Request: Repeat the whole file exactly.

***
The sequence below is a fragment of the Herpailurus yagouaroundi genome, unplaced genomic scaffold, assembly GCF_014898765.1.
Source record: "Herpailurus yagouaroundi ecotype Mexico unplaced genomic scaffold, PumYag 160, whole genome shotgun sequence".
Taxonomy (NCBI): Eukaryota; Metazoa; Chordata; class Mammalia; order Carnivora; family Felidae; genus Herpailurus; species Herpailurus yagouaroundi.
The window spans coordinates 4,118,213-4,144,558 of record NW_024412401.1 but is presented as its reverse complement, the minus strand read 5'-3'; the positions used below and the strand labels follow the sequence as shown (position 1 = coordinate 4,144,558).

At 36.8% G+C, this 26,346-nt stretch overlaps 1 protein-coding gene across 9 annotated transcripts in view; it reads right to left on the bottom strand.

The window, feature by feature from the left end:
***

The sequence below is a fragment of the Herpailurus yagouaroundi genome, unplaced genomic scaffold, assembly GCF_014898765.1.
Source record: "Herpailurus yagouaroundi ecotype Mexico unplaced genomic scaffold, PumYag 160, whole genome shotgun sequence".
Taxonomy (NCBI): Eukaryota; Metazoa; Chordata; class Mammalia; order Carnivora; family Felidae; genus Herpailurus; species Herpailurus yagouaroundi.
The window spans coordinates 4,118,213-4,144,558 of record NW_024412401.1 but is presented as its reverse complement, the minus strand read 5'-3'; the positions used below and the strand labels follow the sequence as shown (position 1 = coordinate 4,144,558).

At 36.8% G+C, this 26,346-nt stretch overlaps 1 protein-coding gene across 9 annotated transcripts in view; it reads right to left on the bottom strand.

The window, feature by feature from the left end: